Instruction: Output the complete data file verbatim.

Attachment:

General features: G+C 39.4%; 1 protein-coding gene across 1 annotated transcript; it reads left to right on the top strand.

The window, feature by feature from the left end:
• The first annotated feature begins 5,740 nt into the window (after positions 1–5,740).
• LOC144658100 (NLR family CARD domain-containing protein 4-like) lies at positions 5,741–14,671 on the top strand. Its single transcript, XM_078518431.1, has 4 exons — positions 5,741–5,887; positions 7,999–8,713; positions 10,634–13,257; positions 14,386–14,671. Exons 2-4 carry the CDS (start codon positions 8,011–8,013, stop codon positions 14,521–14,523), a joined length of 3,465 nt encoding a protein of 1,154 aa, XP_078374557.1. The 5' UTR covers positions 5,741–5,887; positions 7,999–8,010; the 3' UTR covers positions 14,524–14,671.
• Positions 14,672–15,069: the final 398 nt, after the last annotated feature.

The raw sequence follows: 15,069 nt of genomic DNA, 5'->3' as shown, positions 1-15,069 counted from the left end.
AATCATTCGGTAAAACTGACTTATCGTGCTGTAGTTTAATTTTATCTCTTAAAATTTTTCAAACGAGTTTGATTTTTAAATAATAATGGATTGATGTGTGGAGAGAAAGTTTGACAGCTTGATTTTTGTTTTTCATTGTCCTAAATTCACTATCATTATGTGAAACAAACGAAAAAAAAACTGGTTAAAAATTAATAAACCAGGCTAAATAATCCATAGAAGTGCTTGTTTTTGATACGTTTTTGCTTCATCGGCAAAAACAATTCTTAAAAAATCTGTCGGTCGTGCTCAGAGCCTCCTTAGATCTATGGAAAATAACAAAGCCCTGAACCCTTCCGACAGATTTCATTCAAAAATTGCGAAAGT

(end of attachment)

General features: G+C 39.4%; 1 protein-coding gene across 1 annotated transcript; it reads left to right on the top strand.

The window, feature by feature from the left end:
• The first annotated feature begins 5,740 nt into the window (after positions 1–5,740).
• LOC144658100 (NLR family CARD domain-containing protein 4-like) lies at positions 5,741–14,671 on the top strand. Its single transcript, XM_078518431.1, has 4 exons — positions 5,741–5,887; positions 7,999–8,713; positions 10,634–13,257; positions 14,386–14,671. Exons 2-4 carry the CDS (start codon positions 8,011–8,013, stop codon positions 14,521–14,523), a joined length of 3,465 nt encoding a protein of 1,154 aa, XP_078374557.1. The 5' UTR covers positions 5,741–5,887; positions 7,999–8,010; the 3' UTR covers positions 14,524–14,671.
• Positions 14,672–15,069: the final 398 nt, after the last annotated feature.

The raw sequence follows: 15,069 nt of genomic DNA, 5'->3' as shown, positions 1-15,069 counted from the left end.
AATCATTCGGTAAAACTGACTTATCGTGCTGTAGTTTAATTTTATCTCTTAAAATTTTTCAAACGAGTTTGATTTTTAAATAATAATGGATTGATGTGTGGAGAGAAAGTTTGACAGCTTGATTTTTGTTTTTCATTGTCCTAAATTCACTATCATTATGTGAAACAAACGAAAAAAAAACTGGTTAAAAATTAATAAACCAGGCTAAATAATCCATAGAAGTGCTTGTTTTTGATACGTTTTTGCTTCATCGGCAAAAACAATTCTTAAAAAATCTGTCGGTCGTGCTCAGAGCCTCCTTAGATCTATGGAAAATAACAAAGCCCTGAACCCTTCCGACAGATTTCATTCAAAAATTGCGAAAGT